Limestone Mining and Cement Works Housing,
Joypurhat, Bangladesh, 1978
“The discovery of limestone deposits at a depth of 1700 feet, just outside the town of Joypurhat, led to the development by the Oil and Mineral Exploration and Development Corporation of extensive housing and related facilities for mining workers on a large site surrounded by paddy fields. The famous Buddhist ruins of Paharpur Monastery lie 4 miles from the site.
The project design followed guidelines of the Planning Commission for Government Housing. Separate housing complexes are designated for various categories of officers and workers. The common facilities for the families of 2,000 employees include a clinic and hospital, school, playing fields, a bazaar and a mosque. The plan employs the web of tilted squares explored earlier at Jahangirnagar University. The major task for an architect in hot-humid Bangladesh is to allow through ventilation in rooms and to avoid unequal temperature loads on different walls. The predominant wind from the south during the summer months dictates an east-west orientation of buildings, with large openings on the north and south walls. When a spatial enclosure is created by placing four buildings perpendicular to each other, the buildings facing east-west have disproportionately high heat loads and inadequate ventilation. Islam addressed this issue by tilting the square plan of the enclosures 45 degrees, and by running all interior walls of the buildings exactly north south. The courtyard-like spaces function as play areas for children, meeting grounds for families, and vegetable gardens.”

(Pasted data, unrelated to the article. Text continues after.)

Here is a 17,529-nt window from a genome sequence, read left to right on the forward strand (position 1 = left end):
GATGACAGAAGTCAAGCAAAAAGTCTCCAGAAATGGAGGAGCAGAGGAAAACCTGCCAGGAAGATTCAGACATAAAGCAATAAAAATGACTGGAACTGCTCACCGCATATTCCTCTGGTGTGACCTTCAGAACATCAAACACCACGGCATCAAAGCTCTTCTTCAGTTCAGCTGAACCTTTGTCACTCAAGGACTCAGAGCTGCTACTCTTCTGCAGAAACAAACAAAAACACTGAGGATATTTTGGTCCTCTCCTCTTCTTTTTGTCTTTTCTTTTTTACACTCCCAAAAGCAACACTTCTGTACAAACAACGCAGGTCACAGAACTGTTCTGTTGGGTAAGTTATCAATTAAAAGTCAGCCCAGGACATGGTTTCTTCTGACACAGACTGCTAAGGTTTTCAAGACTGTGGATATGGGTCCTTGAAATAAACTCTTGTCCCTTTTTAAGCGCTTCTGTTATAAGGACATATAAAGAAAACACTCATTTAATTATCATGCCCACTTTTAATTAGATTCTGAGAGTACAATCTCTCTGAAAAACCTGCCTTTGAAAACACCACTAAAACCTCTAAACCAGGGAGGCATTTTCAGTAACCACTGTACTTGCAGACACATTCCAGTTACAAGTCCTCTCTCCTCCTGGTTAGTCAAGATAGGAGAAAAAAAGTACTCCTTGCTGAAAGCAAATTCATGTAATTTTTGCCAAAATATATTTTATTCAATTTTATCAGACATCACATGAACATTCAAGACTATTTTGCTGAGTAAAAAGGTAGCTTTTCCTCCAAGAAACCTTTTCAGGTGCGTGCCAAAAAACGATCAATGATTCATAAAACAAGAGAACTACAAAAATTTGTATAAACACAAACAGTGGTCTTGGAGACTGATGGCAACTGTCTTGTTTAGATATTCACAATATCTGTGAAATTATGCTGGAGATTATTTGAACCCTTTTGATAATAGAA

“An Architecture of Independence: The making of Modern South Asia”
By Kazi Khaleed Ashraf
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